I had the amazing good fortune of being invited to Foo Camp this year. Foo Camp is the annual retreat of coders and gearheads at the Sabastapol campus of O'Reilly Media. For those of you who do not recognize the O'Reilly name, suffice it to say that Tim O'Reilly is the Patron Saint of Geeks. His media organization publishes scores of books on all things technical and he is a pundit, prognosticator and all around smart guy. Along with his publishing business, Tim runs some of the most interesting, thoughtful conferences out there, including the upcoming Web 2.0 conference, which I believe will take its rightful place along side PC Forum, TED and D as a must-attend event for executives, investors and entrepreneurs alike.
In April of 2003, I wrote about a talk Tim O'Reilly gave at his own Emerging Technologies conference. The talk was one Tim has given variations on many times since, the primary theme of which is the activity of the Alpha Geeks today will lead a path to the innovation of tomorrow. Foo Camp was designed entirely around this principle. Give the Alpha Geeks a forum to discuss the things that interest them and you will learn important things about the future of technology (Foo Camp has no set agenda -- the topics of discussion are determined as the weekend progresses based upon the projects and interests of the attendees).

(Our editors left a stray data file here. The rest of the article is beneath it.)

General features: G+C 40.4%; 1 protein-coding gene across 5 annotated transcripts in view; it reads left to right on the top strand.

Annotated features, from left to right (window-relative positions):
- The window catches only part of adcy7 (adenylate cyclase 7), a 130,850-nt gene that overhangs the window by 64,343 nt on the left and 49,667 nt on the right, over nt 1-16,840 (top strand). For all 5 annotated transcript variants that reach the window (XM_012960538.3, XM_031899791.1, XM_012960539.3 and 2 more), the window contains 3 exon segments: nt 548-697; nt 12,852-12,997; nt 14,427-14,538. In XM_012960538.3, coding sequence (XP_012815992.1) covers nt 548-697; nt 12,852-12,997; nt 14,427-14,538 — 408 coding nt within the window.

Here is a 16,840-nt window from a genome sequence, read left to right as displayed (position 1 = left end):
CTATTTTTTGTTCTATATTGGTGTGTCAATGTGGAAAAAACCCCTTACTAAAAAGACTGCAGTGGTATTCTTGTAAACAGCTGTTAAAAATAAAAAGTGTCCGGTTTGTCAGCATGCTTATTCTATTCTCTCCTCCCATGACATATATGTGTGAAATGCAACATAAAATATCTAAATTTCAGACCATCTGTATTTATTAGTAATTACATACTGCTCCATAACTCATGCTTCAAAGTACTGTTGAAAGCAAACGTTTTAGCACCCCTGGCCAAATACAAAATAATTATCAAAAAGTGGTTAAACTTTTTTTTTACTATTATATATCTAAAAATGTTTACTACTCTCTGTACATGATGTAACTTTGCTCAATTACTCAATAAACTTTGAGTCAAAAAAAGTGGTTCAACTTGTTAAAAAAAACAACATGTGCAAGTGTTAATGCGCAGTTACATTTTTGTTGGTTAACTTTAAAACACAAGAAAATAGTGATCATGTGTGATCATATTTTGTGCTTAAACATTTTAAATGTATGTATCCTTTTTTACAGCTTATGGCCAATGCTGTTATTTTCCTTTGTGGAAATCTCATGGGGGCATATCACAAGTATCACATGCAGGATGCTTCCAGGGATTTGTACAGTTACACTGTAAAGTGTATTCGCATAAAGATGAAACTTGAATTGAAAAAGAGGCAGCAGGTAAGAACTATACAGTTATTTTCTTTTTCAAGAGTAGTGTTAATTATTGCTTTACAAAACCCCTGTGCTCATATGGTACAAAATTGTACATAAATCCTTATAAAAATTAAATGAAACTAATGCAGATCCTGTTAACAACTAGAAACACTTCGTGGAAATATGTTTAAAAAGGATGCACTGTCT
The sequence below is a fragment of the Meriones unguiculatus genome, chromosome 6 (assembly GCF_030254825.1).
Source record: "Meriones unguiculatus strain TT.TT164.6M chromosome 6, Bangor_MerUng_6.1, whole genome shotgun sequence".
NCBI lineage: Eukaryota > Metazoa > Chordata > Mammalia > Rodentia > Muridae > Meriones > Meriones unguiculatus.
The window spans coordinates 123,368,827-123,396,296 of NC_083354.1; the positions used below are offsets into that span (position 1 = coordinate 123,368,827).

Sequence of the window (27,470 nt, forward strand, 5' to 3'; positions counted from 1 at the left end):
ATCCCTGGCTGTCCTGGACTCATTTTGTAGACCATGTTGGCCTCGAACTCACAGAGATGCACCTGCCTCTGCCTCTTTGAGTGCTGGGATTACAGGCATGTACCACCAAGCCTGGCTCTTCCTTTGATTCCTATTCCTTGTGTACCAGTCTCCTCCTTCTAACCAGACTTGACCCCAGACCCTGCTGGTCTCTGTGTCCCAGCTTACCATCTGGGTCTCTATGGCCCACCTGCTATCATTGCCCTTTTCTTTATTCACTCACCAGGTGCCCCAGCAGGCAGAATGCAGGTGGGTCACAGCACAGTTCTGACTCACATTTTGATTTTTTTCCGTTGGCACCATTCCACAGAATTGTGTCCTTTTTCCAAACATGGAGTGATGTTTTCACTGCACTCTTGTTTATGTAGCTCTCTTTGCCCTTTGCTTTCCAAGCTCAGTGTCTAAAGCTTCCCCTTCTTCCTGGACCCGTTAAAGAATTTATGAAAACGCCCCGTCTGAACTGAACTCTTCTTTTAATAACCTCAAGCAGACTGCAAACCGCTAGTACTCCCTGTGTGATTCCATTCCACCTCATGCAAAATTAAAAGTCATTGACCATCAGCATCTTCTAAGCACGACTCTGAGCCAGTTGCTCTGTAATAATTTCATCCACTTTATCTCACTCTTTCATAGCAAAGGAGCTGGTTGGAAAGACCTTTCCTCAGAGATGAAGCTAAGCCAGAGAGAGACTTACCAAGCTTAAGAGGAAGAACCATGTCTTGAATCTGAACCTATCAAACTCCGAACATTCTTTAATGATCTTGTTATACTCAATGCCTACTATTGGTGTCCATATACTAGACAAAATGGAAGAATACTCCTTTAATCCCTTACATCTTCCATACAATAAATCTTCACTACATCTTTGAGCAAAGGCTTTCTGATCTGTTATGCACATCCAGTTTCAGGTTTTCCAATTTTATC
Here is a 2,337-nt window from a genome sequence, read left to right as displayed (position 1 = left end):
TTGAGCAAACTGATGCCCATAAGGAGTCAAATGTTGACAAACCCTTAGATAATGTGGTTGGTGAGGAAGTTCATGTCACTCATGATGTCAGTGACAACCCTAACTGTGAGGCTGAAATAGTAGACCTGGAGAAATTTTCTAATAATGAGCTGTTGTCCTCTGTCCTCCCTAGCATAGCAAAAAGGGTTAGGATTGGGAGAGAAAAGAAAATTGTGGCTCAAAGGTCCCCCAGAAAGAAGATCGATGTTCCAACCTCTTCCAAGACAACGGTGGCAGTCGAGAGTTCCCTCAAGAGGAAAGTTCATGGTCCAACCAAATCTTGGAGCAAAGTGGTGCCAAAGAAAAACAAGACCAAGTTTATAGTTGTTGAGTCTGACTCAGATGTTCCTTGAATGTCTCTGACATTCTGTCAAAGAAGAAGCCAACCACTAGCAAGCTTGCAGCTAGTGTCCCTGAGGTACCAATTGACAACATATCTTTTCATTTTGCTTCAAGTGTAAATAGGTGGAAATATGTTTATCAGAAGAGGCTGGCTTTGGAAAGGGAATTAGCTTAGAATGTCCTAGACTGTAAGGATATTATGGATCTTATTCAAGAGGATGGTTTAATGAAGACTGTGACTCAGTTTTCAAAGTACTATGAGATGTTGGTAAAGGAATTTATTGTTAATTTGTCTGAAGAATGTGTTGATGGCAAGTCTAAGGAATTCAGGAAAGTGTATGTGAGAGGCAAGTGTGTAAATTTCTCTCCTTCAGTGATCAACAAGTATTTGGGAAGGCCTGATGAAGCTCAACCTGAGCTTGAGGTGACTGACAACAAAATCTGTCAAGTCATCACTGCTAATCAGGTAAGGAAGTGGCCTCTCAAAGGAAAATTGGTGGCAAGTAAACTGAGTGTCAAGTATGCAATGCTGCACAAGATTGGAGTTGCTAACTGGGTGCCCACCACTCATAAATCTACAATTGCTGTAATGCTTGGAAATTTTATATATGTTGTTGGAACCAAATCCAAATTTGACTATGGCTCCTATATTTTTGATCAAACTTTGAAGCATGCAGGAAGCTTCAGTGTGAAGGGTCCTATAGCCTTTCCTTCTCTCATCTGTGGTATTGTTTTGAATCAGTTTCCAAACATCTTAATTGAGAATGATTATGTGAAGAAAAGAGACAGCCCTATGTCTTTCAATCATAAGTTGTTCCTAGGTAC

Having now spent a weekend with the Alpha Geeks young and old (folks like Ray Ozzie, Mitch Kapor, Larry Wall, Bram Cohen, Ben Trott, Sam Ruby) it is abundantly clear to me that Tim is right. The bleeding edge eventually becomes the main stream, the only question is what part of the bleeding edge will emerge as most meaningful. This is precisely the question I try to answer as I meet with dozens of technology companies each year. Thus, to have the kind of lens into the future with which Foo Camp provided me was invaluable, not to mention extraordinarily fun (VC's are geeks too). Thanks, Tim, for letting me meet the Alpha Geeks and thanks to everyone at Foo Camp for the incredible education. What more could a VC ask for?